I work in an office in pretoria and many of my female colleagues have been subject to a smash and grab - because they had left their handbags on the front seat of their vehicles. By their own admissions, their own fault!. This is from comfort in surroundings etc. Generally, I think tourists are much more aware about what they are doing, travelling in a new place etc makes you more aware of surroundings etc. Many 'locals' blank the hawkers / beggers on the robots - they see them every day, but a tourist is more likely to me trying to take in what is around them.

Therefore I believe smash and grabs are much less likely to happen to tourists. Smash and grabs do not involve and form of violence, just theft. A woman's handbag has many 'goodies' in it for a thief. I would say I have not heard of any smash and grabs on men - purely because valuables are out of sight in pockets etc.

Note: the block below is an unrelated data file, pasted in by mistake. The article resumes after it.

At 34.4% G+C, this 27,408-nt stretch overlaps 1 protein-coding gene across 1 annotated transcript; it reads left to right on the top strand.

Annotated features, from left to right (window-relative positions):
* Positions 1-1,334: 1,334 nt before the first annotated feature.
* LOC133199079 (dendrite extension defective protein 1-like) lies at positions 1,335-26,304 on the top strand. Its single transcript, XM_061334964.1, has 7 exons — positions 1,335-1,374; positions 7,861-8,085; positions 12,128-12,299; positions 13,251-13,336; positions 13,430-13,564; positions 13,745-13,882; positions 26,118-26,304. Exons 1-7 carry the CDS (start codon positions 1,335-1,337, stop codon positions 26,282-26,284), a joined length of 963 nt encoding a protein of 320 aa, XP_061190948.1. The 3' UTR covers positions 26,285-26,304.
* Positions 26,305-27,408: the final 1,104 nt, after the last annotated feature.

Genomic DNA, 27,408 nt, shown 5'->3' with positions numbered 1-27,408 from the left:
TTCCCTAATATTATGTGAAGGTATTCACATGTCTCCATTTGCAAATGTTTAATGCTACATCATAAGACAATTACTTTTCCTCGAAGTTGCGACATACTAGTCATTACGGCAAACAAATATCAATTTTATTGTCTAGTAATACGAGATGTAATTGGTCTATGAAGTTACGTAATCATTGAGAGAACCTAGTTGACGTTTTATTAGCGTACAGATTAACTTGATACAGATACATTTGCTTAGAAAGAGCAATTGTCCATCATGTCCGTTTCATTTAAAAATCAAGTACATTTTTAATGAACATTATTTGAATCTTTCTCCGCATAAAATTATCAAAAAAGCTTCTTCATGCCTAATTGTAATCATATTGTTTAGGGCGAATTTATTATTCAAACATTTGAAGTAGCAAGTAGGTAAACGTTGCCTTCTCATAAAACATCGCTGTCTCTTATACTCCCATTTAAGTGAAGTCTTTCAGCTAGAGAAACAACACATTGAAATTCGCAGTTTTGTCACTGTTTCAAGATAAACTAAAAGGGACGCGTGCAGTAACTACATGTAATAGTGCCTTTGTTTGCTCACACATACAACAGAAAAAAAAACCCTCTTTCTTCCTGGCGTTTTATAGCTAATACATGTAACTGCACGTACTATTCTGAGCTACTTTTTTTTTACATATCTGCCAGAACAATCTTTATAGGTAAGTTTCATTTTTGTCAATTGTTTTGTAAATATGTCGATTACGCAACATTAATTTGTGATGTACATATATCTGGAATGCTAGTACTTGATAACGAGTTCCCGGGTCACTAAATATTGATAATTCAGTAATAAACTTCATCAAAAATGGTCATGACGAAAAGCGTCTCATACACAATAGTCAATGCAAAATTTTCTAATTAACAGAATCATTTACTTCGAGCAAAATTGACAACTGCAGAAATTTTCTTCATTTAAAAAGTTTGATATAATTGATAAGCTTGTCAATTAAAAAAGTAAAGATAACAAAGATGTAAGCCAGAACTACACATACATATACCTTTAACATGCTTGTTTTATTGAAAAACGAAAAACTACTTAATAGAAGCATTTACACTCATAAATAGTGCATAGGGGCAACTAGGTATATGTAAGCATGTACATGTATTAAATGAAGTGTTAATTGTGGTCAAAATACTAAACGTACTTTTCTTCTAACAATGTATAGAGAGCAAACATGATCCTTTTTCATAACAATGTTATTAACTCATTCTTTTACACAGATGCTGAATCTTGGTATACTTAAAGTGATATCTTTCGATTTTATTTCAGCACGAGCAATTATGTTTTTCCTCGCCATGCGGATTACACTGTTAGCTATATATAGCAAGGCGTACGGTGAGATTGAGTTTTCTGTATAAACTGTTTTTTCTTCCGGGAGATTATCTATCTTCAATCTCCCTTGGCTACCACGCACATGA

In 2 years I have never heard in this area, or where we have travelled, of a car-jacking, or a mugging.

I would not particularly walk round Joburg/ Durban/Cape Town etc with large amounts of camera equipment round my neck, but I wouldn't in New York/ London/Paris. I like my compact in my pocket to whip out when I want it. In a rucksack, sure, although why bother lugging it all around all the time. I would consider a 'non - camera' rucksack however as it would be extremely obvious if in an all singing all dancing kodak bag for instance. Game reserves are a different kettle of fish entirely. Everyone has large cameras!

blueamber - be aware but certainly do not feel worried. I think something has upset the guy you have talked to. We love this country a lot (we are not South Africans) and certainly would not live here if we felt scared or threatened. It is the most beautiful place and I hope you enjoy your trip.

Cape Town
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7. Re: Do you ever wished you had not asked for advice on safety??

@CHH, couldn't agree with your conclusion more!

Cape Town
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8. Re: Do you ever wished you had not asked for advice on safety??

Blueamber